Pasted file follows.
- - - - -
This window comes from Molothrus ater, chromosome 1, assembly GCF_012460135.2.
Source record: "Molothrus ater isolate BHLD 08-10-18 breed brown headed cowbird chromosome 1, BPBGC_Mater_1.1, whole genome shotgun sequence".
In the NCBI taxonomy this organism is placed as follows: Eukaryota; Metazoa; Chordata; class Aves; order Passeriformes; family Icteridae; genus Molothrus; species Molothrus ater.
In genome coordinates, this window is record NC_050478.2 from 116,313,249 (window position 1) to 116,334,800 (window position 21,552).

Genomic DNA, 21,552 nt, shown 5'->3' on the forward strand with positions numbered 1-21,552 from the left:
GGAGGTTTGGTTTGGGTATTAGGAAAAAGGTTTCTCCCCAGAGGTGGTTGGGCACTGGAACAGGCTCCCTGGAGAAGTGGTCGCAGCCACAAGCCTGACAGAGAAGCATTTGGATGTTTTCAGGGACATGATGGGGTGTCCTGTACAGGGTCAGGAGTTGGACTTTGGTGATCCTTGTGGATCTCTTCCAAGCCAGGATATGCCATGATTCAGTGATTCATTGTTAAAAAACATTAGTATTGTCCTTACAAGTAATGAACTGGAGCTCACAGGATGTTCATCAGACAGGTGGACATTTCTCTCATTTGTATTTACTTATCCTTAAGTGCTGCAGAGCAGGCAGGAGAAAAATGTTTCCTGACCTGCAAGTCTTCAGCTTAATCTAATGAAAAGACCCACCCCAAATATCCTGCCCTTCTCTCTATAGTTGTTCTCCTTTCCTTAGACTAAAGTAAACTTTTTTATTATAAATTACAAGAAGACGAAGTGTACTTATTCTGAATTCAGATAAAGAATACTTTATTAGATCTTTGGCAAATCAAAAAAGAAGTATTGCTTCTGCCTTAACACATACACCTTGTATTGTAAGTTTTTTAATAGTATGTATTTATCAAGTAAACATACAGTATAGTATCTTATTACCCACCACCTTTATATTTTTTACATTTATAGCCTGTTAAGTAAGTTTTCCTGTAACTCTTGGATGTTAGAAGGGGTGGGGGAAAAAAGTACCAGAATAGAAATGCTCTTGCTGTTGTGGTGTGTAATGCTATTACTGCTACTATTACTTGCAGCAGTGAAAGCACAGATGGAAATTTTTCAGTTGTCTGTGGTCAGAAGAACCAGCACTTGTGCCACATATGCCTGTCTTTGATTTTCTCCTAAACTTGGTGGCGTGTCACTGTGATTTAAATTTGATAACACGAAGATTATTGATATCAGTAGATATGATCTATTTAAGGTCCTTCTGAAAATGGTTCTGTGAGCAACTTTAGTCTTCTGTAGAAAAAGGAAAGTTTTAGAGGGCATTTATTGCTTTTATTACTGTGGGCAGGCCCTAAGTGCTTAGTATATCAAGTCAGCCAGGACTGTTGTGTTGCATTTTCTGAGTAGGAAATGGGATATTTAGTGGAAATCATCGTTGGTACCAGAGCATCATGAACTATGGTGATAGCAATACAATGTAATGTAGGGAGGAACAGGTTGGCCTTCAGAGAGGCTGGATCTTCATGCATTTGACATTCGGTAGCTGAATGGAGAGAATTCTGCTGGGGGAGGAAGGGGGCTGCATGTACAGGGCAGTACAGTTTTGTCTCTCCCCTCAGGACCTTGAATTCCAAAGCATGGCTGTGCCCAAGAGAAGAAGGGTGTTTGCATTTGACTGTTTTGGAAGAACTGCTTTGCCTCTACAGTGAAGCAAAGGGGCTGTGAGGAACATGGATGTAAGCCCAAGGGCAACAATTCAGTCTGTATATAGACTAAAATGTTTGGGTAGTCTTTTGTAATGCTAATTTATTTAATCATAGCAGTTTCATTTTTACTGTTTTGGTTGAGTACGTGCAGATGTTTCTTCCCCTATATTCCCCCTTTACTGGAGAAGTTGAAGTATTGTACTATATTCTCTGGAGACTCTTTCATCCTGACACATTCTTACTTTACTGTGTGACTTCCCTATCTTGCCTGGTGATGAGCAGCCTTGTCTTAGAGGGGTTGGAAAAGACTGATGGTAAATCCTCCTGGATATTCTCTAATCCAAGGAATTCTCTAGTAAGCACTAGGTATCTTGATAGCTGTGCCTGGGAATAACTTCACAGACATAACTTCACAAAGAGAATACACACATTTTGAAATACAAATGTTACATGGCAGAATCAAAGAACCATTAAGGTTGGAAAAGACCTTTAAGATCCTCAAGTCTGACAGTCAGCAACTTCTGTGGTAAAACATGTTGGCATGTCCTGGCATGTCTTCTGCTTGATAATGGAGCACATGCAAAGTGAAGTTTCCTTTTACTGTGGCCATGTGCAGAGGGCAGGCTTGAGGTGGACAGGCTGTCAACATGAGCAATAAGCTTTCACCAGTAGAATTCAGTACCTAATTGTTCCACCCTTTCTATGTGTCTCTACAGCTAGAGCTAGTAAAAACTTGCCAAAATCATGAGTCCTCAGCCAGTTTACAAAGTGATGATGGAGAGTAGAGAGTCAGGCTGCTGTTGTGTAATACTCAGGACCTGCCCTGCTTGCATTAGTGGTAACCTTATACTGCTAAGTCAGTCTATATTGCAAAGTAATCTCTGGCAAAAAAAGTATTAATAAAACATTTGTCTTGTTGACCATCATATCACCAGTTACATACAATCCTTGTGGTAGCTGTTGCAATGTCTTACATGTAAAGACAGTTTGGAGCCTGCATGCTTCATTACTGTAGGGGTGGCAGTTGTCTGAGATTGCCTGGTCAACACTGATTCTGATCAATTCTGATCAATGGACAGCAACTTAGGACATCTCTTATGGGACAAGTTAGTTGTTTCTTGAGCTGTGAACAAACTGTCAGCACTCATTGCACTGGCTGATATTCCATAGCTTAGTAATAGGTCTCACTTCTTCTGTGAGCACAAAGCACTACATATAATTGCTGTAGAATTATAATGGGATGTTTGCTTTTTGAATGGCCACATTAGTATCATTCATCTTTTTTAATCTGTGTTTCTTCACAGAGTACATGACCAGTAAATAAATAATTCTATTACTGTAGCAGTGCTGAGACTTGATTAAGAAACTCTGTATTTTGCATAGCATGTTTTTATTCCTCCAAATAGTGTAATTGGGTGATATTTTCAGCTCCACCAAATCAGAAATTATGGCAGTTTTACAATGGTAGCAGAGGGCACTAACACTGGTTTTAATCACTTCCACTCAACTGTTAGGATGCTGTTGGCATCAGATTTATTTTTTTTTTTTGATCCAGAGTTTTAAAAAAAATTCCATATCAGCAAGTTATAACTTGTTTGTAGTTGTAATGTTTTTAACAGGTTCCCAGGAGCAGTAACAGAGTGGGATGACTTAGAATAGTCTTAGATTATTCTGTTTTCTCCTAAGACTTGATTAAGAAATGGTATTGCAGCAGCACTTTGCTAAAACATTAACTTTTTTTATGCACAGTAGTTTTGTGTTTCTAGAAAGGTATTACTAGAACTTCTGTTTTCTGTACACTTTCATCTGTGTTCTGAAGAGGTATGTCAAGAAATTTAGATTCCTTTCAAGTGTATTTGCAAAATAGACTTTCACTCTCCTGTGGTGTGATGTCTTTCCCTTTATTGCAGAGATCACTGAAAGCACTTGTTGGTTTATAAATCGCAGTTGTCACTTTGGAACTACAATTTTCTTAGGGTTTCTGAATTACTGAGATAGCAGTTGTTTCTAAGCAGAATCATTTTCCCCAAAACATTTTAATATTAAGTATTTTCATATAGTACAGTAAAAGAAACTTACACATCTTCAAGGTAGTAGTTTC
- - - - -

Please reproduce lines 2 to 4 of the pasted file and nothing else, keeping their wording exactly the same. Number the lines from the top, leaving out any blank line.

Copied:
Source record: "Molothrus ater isolate BHLD 08-10-18 breed brown headed cowbird chromosome 1, BPBGC_Mater_1.1, whole genome shotgun sequence".
In the NCBI taxonomy this organism is placed as follows: Eukaryota; Metazoa; Chordata; class Aves; order Passeriformes; family Icteridae; genus Molothrus; species Molothrus ater.
In genome coordinates, this window is record NC_050478.2 from 116,313,249 (window position 1) to 116,334,800 (window position 21,552).